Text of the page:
is - an interview with Spencer Ackerman from the Guardian.
4. Exclusive: NSA pays £100m in secret funding for GCHQ
Back to the Guardian, there is a fairly long file on the NSA paying the
British Secret Service:
This starts as follows:
But there is considerably more.
The US government has
paid at least £100m to the UK spy agency GCHQ over the last three
years to secure access to and influence over Britain's intelligence
The top secret payments
are set out in documents which make clear that the Americans expect a
return on the investment, and that GCHQ has to work hard to meet their
demands. "GCHQ must pull its weight and be seen to pull its weight," a
GCHQ strategy briefing said.
5. Obama meets lawmakers as anger grows over NSA
This is again by the
Guardian and also fairly long:
It starts as follows:
Barack Obama was
meeting members of Congress at the Oval Office on Thursday as an
increasingly embattled White House seeks to contain growing anger over
tactics employed by the National Security Agency.
But it has more, such as this:
And this (which seems very
fair to me):
Hours after details of
the XKeystone were published, the White House press spokesman, Jay
to say whether the administration had informed Congress about the
program. "I don't know the answer to that," he said at Wednesday's
White House briefing.
Congress is becoming
increasingly sceptical about the assurances given by intelligence
officials. At the Senate judiciary committee hearing, the Democratic
chairman Patrick Leahy told a panel of senior administration officials:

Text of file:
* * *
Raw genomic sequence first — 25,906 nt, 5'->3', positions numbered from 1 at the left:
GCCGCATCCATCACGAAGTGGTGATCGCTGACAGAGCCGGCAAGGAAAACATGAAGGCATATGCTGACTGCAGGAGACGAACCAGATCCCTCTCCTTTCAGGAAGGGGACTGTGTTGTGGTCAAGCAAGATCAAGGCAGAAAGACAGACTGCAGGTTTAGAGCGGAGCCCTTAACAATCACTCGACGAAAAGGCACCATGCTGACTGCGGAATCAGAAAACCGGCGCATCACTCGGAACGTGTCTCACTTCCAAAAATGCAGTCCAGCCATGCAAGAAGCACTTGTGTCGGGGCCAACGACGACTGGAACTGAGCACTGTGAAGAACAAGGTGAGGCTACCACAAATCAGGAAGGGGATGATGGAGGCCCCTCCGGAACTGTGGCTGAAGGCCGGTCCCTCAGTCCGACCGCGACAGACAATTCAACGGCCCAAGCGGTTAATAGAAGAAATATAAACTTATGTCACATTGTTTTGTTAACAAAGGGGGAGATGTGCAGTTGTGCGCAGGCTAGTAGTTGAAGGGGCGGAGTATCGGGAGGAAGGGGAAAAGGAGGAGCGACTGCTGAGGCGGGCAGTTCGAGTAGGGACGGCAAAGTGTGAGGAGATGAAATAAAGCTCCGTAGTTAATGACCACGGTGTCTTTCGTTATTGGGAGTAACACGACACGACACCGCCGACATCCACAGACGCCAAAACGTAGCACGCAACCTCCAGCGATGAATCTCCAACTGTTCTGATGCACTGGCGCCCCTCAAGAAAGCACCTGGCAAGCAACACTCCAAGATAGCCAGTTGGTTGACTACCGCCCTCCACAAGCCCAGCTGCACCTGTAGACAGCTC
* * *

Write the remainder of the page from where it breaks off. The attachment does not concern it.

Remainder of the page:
"We need straightforward answers, and I'm concerned we're not getting
There is more, but it ends
with the folllowing thoroughly sincere statement by General Keith
Alexander on his being limited:
Such a reliable man! So
honest! Such relevant evidence!
"I have four daughters.
Can I go and intercept their emails? No. The technical limitations are
6. Obama Starting
to Lose It Over Snowden
Finally, a piece by Yves Smith
on Naked Capitalism, who seems to be (mostly) right:
This has a fair amount of
text, that seems worth reading and has a video-clip of an interview by
ABC with Glenn Greenwald, that is good.
Anyway - I don't have
or the condition, with the heat I am in, to do more, but the above
listing does seem fair.
2, 2013: Dotted some i's and straightened out the reference in summaries.
Also straightened out the crisis index: It has 227 files since
Sep 1, 2008. (And I do not know any other such file.)
 Here it is necessary to insist, with
Aristotle, that the governors do not
rule, or at least, should not rule: The laws rule, and the
if good, is part of its executive power. Here I quote Aristotle from my
More on stupidity, the rule of law, and Glenn
It is more proper
that law should govern than any one of the
citizens: upon the same principle, if it is advantageous to place the
supreme power in some particular persons, they should be appointed to
be only guardians, and the servants of the laws.
(And I note the whole file I
from is quite pertinent.)
ME/CFS (that I prefer
to call M.E.: The "/CFS" is added to facilitate search
is a disease I have since 1.1.1979: